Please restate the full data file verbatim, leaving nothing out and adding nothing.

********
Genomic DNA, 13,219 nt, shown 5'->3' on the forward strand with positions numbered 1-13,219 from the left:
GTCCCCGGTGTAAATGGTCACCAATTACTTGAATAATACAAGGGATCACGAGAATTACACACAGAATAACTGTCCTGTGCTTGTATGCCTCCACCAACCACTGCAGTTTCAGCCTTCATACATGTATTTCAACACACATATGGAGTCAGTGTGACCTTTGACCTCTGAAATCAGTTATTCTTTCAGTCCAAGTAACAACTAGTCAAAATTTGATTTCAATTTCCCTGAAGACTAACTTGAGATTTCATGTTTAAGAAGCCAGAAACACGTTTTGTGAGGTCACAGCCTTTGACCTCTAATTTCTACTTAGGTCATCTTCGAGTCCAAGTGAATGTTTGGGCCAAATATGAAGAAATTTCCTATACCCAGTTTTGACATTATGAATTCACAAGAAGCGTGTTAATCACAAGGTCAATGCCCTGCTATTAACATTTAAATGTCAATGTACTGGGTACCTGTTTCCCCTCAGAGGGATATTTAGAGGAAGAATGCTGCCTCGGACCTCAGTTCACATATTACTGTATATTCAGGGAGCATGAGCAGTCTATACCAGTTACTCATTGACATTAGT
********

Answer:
Genomic DNA, 13,219 nt, shown 5'->3' on the forward strand with positions numbered 1-13,219 from the left:
GTCCCCGGTGTAAATGGTCACCAATTACTTGAATAATACAAGGGATCACGAGAATTACACACAGAATAACTGTCCTGTGCTTGTATGCCTCCACCAACCACTGCAGTTTCAGCCTTCATACATGTATTTCAACACACATATGGAGTCAGTGTGACCTTTGACCTCTGAAATCAGTTATTCTTTCAGTCCAAGTAACAACTAGTCAAAATTTGATTTCAATTTCCCTGAAGACTAACTTGAGATTTCATGTTTAAGAAGCCAGAAACACGTTTTGTGAGGTCACAGCCTTTGACCTCTAATTTCTACTTAGGTCATCTTCGAGTCCAAGTGAATGTTTGGGCCAAATATGAAGAAATTTCCTATACCCAGTTTTGACATTATGAATTCACAAGAAGCGTGTTAATCACAAGGTCAATGCCCTGCTATTAACATTTAAATGTCAATGTACTGGGTACCTGTTTCCCCTCAGAGGGATATTTAGAGGAAGAATGCTGCCTCGGACCTCAGTTCACATATTACTGTATATTCAGGGAGCATGAGCAGTCTATACCAGTTACTCATTGACATTAGT